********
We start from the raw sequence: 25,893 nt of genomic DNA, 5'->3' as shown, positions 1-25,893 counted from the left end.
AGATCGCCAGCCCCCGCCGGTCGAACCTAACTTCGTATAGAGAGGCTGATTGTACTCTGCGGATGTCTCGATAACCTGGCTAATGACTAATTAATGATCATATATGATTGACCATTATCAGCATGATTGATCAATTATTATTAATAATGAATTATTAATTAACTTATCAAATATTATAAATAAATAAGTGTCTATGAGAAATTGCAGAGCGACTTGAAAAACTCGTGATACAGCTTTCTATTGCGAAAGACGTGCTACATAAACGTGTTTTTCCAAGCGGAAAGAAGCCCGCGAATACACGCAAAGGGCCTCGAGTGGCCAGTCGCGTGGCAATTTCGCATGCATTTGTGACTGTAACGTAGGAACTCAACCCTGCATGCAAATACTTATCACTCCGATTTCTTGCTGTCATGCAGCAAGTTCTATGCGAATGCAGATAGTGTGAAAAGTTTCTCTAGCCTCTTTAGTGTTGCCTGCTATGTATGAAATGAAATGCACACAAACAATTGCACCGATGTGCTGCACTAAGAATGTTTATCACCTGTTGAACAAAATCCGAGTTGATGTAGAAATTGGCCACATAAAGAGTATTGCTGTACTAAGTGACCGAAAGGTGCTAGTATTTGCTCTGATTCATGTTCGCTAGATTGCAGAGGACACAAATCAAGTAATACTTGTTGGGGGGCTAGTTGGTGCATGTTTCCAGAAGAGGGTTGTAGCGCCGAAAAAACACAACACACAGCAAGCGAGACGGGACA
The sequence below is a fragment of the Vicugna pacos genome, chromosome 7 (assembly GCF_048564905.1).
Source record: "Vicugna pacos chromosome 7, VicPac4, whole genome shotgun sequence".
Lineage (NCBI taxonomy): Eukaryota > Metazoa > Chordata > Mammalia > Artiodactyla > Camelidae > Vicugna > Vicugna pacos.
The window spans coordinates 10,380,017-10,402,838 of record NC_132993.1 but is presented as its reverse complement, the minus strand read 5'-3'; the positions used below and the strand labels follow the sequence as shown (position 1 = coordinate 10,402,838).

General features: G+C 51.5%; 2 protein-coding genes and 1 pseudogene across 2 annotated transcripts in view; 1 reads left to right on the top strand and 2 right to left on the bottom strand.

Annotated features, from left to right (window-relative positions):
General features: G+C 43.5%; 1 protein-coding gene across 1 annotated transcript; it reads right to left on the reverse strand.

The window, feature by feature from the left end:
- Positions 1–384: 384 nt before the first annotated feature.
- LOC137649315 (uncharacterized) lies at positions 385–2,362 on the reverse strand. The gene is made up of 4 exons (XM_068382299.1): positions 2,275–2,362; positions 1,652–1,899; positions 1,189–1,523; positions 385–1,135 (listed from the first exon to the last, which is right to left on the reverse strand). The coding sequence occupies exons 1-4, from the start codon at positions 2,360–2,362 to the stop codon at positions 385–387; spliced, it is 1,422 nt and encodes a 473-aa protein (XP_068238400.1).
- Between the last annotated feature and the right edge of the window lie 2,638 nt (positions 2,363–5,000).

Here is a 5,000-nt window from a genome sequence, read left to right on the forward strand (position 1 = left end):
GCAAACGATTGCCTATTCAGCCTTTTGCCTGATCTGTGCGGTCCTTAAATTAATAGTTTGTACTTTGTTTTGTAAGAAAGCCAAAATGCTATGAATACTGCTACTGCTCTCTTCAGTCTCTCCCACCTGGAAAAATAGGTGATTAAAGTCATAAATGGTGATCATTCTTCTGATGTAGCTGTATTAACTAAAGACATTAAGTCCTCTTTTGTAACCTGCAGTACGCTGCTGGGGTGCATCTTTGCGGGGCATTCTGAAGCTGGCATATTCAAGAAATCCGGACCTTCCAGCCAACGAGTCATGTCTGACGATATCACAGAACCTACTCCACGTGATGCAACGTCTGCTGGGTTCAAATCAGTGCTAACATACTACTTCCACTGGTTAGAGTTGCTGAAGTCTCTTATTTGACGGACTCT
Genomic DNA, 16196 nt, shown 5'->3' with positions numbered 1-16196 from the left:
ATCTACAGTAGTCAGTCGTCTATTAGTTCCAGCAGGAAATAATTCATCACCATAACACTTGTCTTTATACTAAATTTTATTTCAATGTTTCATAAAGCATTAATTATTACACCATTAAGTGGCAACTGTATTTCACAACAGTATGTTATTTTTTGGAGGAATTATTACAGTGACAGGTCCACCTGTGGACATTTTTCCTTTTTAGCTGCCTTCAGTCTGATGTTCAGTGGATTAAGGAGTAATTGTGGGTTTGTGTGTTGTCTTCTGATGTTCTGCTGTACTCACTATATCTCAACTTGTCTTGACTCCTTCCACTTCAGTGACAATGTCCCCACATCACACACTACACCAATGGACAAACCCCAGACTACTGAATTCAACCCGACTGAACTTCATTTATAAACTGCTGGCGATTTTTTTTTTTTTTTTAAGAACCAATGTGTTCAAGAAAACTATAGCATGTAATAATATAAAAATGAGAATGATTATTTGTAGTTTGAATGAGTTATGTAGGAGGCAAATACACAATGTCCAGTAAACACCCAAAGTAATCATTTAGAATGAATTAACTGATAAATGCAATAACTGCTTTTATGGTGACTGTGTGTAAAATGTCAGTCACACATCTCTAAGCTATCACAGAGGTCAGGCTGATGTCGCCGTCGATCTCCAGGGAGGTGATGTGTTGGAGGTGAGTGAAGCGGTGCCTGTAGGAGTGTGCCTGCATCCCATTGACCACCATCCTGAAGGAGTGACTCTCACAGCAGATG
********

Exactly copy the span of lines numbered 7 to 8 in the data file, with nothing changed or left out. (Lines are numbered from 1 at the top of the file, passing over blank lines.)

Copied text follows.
General features: G+C 51.5%; 2 protein-coding genes and 1 pseudogene across 2 annotated transcripts in view; 1 reads left to right on the top strand and 2 right to left on the bottom strand.

Annotated features, from left to right (window-relative positions):